2. The implementation fulfills the commitment. By inheriting the interface, we know it won't deploy unless all of the interface's functions are defined.
  3. Making tokens is easy. They can all have unique properties but must implement the same basic functions and we know there are no departures from the essential interface.
  4. We can make a function that works with the interface abstraction (it doesn't need all the code for an actual token - just the interface). We'll need an address to instantiate the token. We can go function foo(address bar) ... { IERC20 token = IERC20(bar); or just cast it as IERC20 in the function arguments. Externally, there is no difference. It is always an address because the ABI does not support a complex type like a contract. It is internally type-safe - checked at compile-time.

Importantly, there is no check that the address passed in is one of the three defined tokens or even someone else's ERC20 contract. Yes, you can use IERC20 to instantiate an ERC20. You're simply saying "this is how to talk to the contract at the address." So, if you want to limit the inputted addresses to "trusted" contracts, then you're contract needs a whitelist and your function needs to check before interacting.

Problems will arise at the interaction stage if there is no such function. If you blindly trust and it turns out it's not an instance of the expected type then a runtime error results.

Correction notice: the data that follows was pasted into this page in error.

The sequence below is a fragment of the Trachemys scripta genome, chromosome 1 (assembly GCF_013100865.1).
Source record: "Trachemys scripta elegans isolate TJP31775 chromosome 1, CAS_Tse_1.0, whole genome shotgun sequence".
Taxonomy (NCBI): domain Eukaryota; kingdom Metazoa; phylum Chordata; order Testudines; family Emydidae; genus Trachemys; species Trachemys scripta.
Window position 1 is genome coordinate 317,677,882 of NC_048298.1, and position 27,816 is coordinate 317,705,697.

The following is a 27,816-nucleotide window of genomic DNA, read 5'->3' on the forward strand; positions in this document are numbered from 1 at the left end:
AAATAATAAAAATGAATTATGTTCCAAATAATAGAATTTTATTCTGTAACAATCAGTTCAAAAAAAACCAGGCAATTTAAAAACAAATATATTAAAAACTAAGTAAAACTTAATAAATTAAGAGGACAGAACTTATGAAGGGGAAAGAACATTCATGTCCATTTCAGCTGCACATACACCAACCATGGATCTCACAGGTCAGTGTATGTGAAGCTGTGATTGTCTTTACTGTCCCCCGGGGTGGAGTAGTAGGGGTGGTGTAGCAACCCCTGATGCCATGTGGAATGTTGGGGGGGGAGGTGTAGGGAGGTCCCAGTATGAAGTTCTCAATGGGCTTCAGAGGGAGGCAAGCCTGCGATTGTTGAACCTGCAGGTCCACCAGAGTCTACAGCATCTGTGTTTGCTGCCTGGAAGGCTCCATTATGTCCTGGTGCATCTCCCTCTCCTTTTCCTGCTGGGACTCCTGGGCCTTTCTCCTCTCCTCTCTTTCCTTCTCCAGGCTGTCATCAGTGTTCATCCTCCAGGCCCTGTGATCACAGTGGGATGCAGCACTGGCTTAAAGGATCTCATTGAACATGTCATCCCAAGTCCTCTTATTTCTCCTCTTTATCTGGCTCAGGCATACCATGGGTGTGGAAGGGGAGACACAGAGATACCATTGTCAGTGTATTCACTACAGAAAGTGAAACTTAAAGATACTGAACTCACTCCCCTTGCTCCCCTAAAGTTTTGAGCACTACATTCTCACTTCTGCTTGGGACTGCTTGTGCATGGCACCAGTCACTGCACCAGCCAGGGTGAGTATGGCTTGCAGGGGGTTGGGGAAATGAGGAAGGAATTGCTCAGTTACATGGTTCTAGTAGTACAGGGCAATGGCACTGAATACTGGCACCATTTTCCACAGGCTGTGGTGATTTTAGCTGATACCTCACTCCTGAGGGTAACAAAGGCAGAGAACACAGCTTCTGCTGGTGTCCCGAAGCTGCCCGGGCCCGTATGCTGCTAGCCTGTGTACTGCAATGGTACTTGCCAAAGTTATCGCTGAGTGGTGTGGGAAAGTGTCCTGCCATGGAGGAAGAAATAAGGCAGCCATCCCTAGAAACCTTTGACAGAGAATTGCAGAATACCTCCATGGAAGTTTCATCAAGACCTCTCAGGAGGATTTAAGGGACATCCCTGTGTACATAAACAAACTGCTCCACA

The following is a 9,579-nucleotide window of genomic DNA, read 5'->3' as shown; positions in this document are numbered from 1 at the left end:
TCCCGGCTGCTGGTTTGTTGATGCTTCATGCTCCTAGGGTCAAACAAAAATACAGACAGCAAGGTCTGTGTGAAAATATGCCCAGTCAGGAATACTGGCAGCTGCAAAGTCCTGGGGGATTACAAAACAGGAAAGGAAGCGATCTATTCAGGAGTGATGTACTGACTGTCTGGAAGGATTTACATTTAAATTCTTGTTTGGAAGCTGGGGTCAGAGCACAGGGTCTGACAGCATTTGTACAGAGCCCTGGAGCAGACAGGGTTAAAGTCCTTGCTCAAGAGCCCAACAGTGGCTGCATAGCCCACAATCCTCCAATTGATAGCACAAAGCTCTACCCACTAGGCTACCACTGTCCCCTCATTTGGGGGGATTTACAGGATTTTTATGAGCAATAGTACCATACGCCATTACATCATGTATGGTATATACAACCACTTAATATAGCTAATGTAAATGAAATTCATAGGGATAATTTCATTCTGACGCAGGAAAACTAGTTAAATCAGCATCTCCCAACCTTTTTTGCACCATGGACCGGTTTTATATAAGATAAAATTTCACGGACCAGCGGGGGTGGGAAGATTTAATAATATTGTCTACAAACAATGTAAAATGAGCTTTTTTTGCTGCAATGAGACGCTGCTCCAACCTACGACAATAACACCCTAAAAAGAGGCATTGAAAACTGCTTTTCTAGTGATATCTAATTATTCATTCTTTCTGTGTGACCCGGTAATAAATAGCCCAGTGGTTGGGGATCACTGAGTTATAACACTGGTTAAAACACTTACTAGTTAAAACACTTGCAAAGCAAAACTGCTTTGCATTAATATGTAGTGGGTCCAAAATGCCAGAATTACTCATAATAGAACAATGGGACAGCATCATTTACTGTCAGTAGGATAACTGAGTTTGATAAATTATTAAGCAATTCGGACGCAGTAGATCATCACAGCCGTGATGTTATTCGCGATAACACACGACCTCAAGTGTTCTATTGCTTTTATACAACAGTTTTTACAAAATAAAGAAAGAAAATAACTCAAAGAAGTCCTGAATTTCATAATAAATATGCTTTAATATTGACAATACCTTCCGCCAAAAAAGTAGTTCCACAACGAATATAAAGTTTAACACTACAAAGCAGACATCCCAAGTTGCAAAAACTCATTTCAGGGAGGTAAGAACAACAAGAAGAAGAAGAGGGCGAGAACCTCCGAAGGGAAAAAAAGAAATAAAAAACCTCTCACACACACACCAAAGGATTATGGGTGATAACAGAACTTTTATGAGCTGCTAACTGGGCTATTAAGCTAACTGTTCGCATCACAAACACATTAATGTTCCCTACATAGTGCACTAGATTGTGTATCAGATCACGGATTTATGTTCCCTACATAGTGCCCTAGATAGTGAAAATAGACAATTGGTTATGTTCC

For giggles, consider this arrangement that sort of rolls up these points. Deploy a Parent and a Family. then bang on the Parent to deploy children. See the child addresses in the event log. Inspect them with Family:

// SPDX-License-Identifier: UNLICENSED

pragma solidity 0.7.4;

interface IChild {
   function birthday() external view returns(uint);  

contract Child is IChild {
    uint public override birthday;
    constructor() {
        birthday = block.timestamp;

contract Parent {
    event NewChild(Child child);
    function newChild() public returns(Child child) {
        child = new Child();
        emit NewChild(child);

contract Family {
    // The interface is more compact than the implementation which makes this contract smaller. 
    // We're only concerned with the message format so the contracts can talk. 
    function getBirthday(IChild child) public view returns(uint birthday) {
        return child.birthday();

Hope it helps.

  • So, from what I understand is that typecast verification is only supported at compile time when it checks if the typecast has a function with such a signature, but on the run time it uses the contract address to call the function of the address contract.
    – Ahsan Ali
    Commented Jan 31, 2021 at 15:32
  • Yes. At compile time it will check types, so you need to do explicit conversion. At runtime, where external interactions are concerned, the caller is using the type it has to encode arguments and function signatures and decode responses. You have a lot of latitude when defining interfaces for the contracts you want to talk to because the compiler doesn't check the on-chain state. You get runtime errors if there is an unexpected result. Commented Jan 31, 2021 at 21:10